In comparison with many other countries of Africa, Nigeria has a very robust and vibrant civil society. The Nigerian press, in particular, is the fulcrum or centrepiece of this civil society.
The Nigerian press is like the Socratic gadfly whose duty is to always keep the country awake, to put it on tenterhooks. Socrates told the Athenian society that the state was too heavy and dull that it needed a gadfly like him to keep it awake up.
The Nigerian press has kept the Nigerian nation awake, to put its leaders on their toes, otherwise Nigeria would have been like such African countries as Cameroon, Uganda, Zimbabwe, etc., whose leaders are bent to perpetuate themselves in power.
Former Nigerian leaders like Ibrahim Babangida, Sani Abacha and Olusegun Obasanjo, who sought to pull wool over the eyes of Nigerians by attempting to extend their tenures, did not find it easy with the Nigerian press. In consequence, they quickly threw in the trowel and abandoned their plans.
The Nigerian press is no respecter of persons or institutions. It is purposeful and active. It is bold, fearless and stubborn. Members of the Nigerian press will look you in the face and tell you who you are, no matter your position or status in life.
A story was told of a former Zairian dictator, now the Democratic Republic of Congo (DRC), Mobutu Sese Seko, who made a stopover in Lagos in the 1970s, just to complain to the then Nigerian military Head of State, General Olusegun Obasanjo, how he was being assailed by the Nigerian press.
After listening to his complaint, Obasanjo told Mobutu to bring him a copy of the newspaper where he was attacked, which the man willingly obliged. But in that particular newspaper edition, there were as many as three critical write ups against Obasanjo himself, which he showed to Mobutu. And the man was dumbfounded and had nothing else to say!
Almost every Nigerian leader, past and present, has one name or the other invented or given to him by the Nigerian press.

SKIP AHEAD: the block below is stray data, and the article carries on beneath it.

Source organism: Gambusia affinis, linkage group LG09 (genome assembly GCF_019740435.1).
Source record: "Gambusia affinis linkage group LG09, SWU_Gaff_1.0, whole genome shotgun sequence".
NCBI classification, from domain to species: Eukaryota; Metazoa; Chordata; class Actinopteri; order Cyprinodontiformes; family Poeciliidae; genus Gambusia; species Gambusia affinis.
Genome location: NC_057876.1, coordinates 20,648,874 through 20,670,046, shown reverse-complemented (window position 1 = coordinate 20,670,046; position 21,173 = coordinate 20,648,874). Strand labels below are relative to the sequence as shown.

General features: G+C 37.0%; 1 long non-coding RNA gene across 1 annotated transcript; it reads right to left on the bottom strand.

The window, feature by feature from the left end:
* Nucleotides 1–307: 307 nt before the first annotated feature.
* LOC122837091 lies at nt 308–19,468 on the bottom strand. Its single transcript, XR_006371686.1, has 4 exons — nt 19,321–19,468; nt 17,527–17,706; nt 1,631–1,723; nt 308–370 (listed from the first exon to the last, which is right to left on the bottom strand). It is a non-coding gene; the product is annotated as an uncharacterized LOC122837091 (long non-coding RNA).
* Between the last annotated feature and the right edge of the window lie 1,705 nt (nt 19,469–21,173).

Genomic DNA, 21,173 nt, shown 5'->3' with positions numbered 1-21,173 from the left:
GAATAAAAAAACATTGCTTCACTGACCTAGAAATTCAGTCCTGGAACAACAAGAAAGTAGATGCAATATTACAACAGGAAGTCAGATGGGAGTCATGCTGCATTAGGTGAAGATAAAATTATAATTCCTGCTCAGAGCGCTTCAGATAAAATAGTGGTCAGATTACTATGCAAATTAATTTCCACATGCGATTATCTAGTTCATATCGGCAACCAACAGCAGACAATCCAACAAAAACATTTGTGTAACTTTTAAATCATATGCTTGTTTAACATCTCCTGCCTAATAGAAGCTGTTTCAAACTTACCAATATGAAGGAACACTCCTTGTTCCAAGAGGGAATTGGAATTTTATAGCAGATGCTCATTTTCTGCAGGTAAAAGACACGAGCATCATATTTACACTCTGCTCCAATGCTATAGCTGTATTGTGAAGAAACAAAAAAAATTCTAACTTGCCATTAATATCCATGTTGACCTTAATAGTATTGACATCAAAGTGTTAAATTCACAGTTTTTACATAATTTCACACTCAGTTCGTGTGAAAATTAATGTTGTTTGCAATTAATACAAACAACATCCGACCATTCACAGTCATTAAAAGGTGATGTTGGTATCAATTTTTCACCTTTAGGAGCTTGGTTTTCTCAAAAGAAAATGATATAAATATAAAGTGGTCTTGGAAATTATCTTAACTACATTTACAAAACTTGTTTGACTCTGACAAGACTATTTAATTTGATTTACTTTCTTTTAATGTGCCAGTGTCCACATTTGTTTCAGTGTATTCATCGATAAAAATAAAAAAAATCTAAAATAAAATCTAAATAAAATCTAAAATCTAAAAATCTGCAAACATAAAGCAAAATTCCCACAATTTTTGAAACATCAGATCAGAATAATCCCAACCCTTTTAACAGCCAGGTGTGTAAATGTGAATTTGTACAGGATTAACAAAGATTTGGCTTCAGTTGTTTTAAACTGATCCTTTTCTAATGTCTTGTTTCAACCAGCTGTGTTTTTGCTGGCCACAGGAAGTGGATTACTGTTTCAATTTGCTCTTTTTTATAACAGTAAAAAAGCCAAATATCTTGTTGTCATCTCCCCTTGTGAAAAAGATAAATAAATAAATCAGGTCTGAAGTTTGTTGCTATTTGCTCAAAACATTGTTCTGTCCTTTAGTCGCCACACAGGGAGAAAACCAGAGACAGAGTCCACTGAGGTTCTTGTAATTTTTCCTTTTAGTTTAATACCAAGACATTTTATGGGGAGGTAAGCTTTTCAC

Thus, when you hear of “Baba Iyabo”, you know the person in question. Before then, he used to be called “Uncle Sege”. Now, it is the “Letter Writer”.
“Maradona” is just not the name of a former Argentine footballer. It is the name given to a former Nigerian military President, who is also known as the “Evil Genius”. And when you read in the press about the “Maximum Ruler” or the “Dark-goggled General”, you readily know who they are talking about.
There was a former Nigerian President called “Baba Go Slow” who was succeeded by the “Clueless President”. And today, if you hear anybody talk about “Jubril of Sudan”, you know who the person has in mind. That’s how funny the Nigerian press is.
The path of the Nigerian press is often laced with many obstacles and road blocks, but they never prevented it from performing. The practitioners usually have a way out. Think of Decree Number Four of 1984. Think of the murder of Dele Giwa with a letter bomb. Think of the so many other journalists that were either killed or jailed, etc. In face of all these, the Nigerian press never surrendered nor wavered.
The Nigerian press is usually impatient. It wants results. It has no permanent friend, or permanent enemy. If you work hard and succeed, it will hail you. But when you begin to complain and to shift blames and in the process fail to meet its expectations, it will not spare you. It will begin to attack you.
In 2015, General Muhammadu Buhari and his All Progressives Congress (APC), were the toast of the Nigerian press because it thought that they would perform. Today, it is ” Ichabod”, the glory has departed. Buhari and the APC are no longer the friend of the Nigerian press. They have shifted their gaze to Atiku Abuakar and Peter Obi. But if tomorrow, the duo fail to meet their expectation, they will also change camp.